By Wayne Cottrell –
The Marsh Valley Cruise is a 40.1-mile, clockwise loop tour of Idaho’s Marsh Valley. The valley is a lightly-populated agricultural region, with its northern end located 15 miles south of Pocatello. There is plenty of movement through the valley, along the I-15 freeway. But, with I-15 as a speedy alternative, traffic is light on the valley’s surface streets, making them ideal for bike riding. The elevation differential is only 253 feet, although a combination of false flats and wind can add some difficulty to the pedaling. The route remains within the corridor between the Portneuf Range on the east, and Scout Mountain (and other high points) of the Caribou National Forest on the west. The starting elevation is 4,779 feet.
Start the ride in McCammon. With a population of just 810 in 2010, McCammon is actually the largest settlement along the entire ride. So, get that urban feeling here before venturing off onto the valley roads. From Centennial Park – the address is listed as “Bannock Street,” but the park is accessed from Logan Street, at 9th street – turn right onto Logan and head south. At the end of Logan, turn left onto 11th Street, followed by a right turn onto State Street. State merges with Center Street at the 2.15-mile mark, remaining as State Street, and then becoming Old U.S. Highway 91. The ride leaves McCammon and enters the rural valley. Most of the ride is admittedly nondescript, passing a mix of cultured and undeveloped fields. The best scenery is of the mountains on either side of the valley, and of Marsh Creek, which the route crosses. As for Old U.S. 91, this was the predecessor of U.S. 91, which, in turn, was the predecessor of I-15. The old route is no longer through, merging with U.S. 91 in places; but, segments of the old highway exist in Idaho and Utah.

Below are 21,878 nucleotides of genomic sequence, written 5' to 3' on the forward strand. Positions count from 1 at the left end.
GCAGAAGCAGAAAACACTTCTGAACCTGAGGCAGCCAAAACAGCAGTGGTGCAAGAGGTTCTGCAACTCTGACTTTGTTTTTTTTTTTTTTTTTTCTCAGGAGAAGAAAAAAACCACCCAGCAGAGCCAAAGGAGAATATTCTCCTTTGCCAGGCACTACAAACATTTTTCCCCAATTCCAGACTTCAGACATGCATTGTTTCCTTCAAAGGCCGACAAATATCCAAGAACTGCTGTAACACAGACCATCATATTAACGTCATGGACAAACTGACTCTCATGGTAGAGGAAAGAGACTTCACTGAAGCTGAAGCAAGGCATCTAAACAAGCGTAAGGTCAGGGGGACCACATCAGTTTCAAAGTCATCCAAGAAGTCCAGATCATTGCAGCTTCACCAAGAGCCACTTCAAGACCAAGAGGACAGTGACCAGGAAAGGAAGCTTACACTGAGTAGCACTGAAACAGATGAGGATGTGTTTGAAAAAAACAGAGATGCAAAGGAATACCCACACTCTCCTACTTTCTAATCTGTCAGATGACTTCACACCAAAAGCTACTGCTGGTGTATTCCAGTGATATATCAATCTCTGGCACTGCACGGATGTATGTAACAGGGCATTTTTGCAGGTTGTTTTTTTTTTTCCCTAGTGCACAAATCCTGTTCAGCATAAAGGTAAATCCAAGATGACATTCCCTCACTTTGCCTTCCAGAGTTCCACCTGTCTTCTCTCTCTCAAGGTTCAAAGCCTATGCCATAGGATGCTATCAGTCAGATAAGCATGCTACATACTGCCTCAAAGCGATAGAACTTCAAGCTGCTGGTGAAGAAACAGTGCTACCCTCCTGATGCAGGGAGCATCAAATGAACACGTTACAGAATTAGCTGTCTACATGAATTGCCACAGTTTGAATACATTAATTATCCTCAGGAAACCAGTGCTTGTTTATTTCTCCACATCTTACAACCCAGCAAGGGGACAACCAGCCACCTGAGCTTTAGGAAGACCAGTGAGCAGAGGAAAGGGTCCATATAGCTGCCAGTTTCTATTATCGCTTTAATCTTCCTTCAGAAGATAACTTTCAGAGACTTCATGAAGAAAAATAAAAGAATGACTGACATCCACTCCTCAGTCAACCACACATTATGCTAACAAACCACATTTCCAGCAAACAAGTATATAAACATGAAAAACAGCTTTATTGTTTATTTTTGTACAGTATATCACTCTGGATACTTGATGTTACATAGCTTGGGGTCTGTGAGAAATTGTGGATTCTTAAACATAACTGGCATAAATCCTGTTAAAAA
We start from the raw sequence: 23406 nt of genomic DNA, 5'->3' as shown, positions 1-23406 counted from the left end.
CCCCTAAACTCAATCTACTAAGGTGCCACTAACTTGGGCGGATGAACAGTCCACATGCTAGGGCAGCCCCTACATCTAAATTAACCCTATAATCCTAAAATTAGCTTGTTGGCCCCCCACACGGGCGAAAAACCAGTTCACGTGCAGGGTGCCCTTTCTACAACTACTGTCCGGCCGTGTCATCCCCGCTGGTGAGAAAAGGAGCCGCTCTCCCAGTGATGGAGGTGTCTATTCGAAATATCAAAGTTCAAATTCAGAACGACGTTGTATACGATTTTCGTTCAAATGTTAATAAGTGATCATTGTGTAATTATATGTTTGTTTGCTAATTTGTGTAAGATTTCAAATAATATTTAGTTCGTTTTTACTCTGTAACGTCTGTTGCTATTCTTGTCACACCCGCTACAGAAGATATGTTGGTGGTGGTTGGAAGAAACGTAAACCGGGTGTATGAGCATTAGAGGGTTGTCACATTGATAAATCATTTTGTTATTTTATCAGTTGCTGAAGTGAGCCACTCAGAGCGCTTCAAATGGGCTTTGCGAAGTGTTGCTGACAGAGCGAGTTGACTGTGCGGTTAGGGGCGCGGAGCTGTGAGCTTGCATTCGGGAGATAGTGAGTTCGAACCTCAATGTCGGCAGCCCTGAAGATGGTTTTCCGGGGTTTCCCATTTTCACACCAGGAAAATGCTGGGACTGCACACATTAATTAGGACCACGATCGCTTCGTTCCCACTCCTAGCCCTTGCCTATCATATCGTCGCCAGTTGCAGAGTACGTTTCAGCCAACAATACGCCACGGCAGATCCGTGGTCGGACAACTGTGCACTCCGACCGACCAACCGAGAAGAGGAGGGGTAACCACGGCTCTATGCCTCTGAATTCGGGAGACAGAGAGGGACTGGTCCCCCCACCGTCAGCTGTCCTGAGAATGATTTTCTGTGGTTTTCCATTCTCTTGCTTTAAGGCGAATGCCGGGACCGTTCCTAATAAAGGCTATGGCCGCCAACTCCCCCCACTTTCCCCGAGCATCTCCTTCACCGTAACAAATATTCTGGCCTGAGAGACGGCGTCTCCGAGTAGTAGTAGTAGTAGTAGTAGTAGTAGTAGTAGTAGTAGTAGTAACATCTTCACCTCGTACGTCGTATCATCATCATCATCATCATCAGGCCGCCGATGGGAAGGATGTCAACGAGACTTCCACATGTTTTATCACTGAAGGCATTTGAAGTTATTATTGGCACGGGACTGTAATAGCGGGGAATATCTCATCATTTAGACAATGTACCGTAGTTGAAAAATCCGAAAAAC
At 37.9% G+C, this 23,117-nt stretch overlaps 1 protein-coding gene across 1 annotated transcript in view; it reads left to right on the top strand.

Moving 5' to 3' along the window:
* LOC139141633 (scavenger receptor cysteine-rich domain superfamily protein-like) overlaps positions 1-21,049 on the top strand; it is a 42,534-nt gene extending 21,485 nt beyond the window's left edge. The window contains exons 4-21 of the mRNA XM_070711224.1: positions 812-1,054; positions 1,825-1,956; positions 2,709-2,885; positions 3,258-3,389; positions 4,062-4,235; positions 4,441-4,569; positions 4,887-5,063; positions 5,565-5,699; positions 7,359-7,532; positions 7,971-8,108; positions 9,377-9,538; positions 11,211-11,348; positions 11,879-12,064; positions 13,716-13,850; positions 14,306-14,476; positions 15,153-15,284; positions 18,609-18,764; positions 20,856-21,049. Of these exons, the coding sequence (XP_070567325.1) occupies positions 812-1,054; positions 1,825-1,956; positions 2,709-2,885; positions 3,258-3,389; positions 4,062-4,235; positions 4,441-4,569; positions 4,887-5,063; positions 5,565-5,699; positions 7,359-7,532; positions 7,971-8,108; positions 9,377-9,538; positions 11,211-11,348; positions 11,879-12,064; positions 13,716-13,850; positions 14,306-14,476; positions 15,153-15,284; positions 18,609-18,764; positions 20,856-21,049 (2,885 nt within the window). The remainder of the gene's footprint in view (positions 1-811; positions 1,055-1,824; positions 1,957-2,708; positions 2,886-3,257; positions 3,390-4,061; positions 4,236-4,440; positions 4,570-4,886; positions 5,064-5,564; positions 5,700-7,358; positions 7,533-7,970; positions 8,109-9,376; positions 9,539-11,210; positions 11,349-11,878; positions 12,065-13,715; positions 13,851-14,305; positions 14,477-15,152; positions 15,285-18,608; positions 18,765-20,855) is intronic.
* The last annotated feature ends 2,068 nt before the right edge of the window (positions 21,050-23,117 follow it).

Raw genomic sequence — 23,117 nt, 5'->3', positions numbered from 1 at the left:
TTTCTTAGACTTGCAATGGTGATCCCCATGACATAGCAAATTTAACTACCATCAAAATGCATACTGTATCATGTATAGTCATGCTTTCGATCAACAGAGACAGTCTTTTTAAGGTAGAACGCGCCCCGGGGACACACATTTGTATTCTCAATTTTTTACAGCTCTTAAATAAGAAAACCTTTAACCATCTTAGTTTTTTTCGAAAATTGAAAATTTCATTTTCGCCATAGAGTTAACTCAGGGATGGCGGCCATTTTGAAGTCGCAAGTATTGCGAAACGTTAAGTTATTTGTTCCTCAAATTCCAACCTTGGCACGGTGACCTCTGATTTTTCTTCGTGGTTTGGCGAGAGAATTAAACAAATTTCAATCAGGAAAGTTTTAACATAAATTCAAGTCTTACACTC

Enter Arimo at mile 6.05. With a population of 355 in 2010, this is the second-largest city along the route. You will be in and out of Arimo very quickly, as you head south on the old highway. Bear right onto County Road at mile 10.45. At the end of County (mile 10.6), turn left onto U.S. 91, and continue heading south. The highway has a wide shoulder. Enter and leave the tiny community of Virginia. At mile 12.35, turn right onto Bowman Road and head west. Bowman passes over I-15 at mile 13.1. At the end of Bowman (mile 14.15), turn left onto Tool Road and head south. Tool curves left, and then right, eventually running immediately adjacent I-15. At the end of Tool (mile 17.85), turn right onto Treasure Lane and head west. At the end of Treasure (mile 19.2), turn right onto Marsh Valley Road and head north. You are now heading back, although this road’s curves and small rolling hills make it a more interesting ride than that along 91. Cross Marsh Creek at mile 27.6. At mile 29.8, turn left onto Arimo Road and head west. Cross over Marsh Creek again at mile 30.05, and begin a gradual climb (2.6% grade) that continues for the next mile or so. Arimo descends, and then climbs again, gradually. At the highest elevation of the ride (4,877 feet; mile 33.65), avoid going too far west by turning right onto Robin Road. Robin continues the northward trek.
Robin descends gradually (1.6% grade) for the next three miles, to the ride’s lowest elevation (4,624 feet; mile 36.4) – cross over Marsh Creek. Be sure to stay on Robin Road as it curves northward and eastward, through the valley. Stay left at mile 38.1 to remain on Robin. Cross under I-15 at 39.25. Enter McCammon just beyond the freeway. Robin curves to the right, becoming 11th Street. Turn left onto Logan Street; as you head north, look for Centennial Park on the left. End the ride here. History buffs may be interested in visiting a couple of buildings in McCammon which are on the National Register of Historic Places: the McCammon State Bank Building at 206 Center Street, and the H.O. Harkness State Building, at 105 South Railroad Avenue. Both are located to the northeast of Centennial Park.
Starting & ending point coordinates: 42.647569oN 112.194267oW
For more rides, see Road Biking Utah (Falcon Guides), written by avid cyclist Wayne Cottrell. Road Biking Utah features descriptions of 40 road bike rides in Utah. The ride lengths range from 14 to 106 miles, and the book’s coverage is statewide: from Wendover to Vernal, and from Bear Lake to St. George to Bluff. Each ride description features information about the suggested start-finish location, length, mileposts, terrain, traffic conditions and, most importantly, sights. The text is rich in detail about each route, including history, folklore, flora, fauna and, of course, scenery.
Wayne Cottrell is a former Utah resident who conducted extensive research while living here – and even after moving – to develop the content for the book.